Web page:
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Longi'nus, Ca'ssius

17. L. Cassius Longinus, of unknown descent, probably the same as the L. Cassius whom Cicero names among the judges of Cluentius (pro Cluent. 38), was, along with Cicero, one of the competitors for the consulship for the year B. C. 63. At the time he was considered to be rather deficient in abilities than to have any evil intentions; but a few months afterwards he was found to be one of Catiline's conspirators, and the proposer of the most dreadful measures. He undertook to set the city on fire; and he also carried on the negotiation with the ambassadors of the Allobroges, but was prudent enough not to give them any written document under his seal, as the others had done. He left Rome before the ambassadors, and accordingly escaped the fate of his comrades. He was condemned to death in his absence, but whether he was apprehended and executed afterwards we do not know. (Ascon. in Tog. Cand. p. 82, ed. Orelli; Appian, App. BC 2.4; Sal. Cat. 17, 44, 50; Cic. Cat. 3.4, 6, 7, pro Sull. 13, 19.)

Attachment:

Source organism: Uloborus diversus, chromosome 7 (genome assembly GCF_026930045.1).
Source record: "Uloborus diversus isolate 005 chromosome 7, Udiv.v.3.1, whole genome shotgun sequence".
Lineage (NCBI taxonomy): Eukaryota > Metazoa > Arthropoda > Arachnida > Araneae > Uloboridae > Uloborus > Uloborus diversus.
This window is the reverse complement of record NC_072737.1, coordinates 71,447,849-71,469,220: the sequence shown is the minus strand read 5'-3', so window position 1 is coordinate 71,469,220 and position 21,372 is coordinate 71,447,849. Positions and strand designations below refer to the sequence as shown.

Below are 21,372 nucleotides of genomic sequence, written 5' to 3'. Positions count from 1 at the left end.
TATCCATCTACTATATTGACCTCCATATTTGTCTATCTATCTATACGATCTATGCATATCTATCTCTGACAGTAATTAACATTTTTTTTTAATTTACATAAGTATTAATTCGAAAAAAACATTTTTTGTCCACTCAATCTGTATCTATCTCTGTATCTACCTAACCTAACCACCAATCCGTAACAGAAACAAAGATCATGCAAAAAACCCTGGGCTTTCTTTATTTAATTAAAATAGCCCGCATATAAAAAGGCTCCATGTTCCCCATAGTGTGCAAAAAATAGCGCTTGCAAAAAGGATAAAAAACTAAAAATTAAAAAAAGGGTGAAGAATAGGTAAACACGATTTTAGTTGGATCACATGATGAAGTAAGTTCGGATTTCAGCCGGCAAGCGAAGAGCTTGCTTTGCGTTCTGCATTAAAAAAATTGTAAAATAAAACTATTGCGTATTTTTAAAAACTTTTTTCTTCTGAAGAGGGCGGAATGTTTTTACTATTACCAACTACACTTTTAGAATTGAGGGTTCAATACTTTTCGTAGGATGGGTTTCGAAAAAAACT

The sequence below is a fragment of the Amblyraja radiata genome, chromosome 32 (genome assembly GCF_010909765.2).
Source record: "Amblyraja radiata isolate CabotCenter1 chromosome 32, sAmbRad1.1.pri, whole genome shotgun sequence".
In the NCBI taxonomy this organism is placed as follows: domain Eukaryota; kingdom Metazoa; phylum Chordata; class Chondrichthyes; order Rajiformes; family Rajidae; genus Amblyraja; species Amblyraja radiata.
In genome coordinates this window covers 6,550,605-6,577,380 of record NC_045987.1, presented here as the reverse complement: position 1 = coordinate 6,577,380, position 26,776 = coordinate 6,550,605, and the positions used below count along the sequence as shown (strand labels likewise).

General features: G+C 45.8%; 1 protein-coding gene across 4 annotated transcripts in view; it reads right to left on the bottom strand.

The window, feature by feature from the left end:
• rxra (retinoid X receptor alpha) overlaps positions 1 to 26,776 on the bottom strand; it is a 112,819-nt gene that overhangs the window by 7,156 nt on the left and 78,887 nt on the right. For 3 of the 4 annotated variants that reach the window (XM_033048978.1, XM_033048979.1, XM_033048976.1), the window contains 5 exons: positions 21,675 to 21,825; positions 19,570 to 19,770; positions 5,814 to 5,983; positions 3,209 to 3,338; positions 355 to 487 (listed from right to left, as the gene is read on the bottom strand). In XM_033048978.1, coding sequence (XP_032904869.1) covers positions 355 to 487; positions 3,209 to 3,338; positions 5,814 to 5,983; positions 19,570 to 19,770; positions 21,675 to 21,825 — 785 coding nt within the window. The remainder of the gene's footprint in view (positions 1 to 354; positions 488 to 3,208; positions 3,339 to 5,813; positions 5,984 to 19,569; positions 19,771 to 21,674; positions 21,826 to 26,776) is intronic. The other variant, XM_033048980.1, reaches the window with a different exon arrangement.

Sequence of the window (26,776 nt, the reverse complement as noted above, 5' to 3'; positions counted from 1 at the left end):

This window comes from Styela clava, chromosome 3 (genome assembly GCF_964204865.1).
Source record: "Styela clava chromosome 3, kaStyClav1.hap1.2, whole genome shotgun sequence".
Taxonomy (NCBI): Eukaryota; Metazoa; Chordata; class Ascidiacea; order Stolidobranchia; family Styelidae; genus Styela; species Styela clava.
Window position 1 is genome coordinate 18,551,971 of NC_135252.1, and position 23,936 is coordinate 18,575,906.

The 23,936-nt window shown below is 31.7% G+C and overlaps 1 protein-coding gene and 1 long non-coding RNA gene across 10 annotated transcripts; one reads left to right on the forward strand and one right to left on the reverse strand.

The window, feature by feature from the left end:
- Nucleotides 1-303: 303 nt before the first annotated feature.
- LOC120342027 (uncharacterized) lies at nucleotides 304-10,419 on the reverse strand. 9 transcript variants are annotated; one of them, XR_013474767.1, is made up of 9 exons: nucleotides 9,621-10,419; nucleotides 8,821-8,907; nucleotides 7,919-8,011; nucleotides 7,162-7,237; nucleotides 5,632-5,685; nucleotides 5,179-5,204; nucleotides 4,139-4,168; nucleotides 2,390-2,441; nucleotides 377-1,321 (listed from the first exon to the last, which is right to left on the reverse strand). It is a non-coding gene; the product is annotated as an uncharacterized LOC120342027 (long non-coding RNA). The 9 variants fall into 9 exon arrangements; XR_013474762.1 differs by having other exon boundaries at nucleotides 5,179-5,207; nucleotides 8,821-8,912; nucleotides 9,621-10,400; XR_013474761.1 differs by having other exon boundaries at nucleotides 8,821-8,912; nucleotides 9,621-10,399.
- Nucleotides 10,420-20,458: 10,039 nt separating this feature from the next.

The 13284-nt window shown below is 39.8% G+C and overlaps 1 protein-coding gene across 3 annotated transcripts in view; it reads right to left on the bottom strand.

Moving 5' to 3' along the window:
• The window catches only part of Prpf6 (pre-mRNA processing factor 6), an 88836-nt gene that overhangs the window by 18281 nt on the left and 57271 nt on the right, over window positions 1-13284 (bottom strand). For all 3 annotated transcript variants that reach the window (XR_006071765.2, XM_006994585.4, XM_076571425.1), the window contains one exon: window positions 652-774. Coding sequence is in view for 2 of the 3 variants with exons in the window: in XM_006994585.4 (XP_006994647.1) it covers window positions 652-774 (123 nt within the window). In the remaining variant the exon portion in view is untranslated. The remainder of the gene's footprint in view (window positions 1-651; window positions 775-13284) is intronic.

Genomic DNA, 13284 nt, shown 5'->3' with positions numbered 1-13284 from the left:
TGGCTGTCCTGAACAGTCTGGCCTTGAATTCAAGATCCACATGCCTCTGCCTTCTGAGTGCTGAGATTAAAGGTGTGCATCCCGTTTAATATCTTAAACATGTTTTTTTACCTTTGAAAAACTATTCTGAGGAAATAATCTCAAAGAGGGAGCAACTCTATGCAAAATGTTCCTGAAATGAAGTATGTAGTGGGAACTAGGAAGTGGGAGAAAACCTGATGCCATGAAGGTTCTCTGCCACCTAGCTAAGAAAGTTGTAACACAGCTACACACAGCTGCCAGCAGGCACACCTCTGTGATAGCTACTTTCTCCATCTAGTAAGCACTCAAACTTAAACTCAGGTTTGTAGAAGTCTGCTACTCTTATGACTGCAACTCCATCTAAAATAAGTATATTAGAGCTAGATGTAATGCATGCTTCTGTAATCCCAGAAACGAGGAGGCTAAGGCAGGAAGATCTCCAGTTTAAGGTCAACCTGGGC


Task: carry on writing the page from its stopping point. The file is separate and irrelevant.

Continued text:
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63 BC (1)
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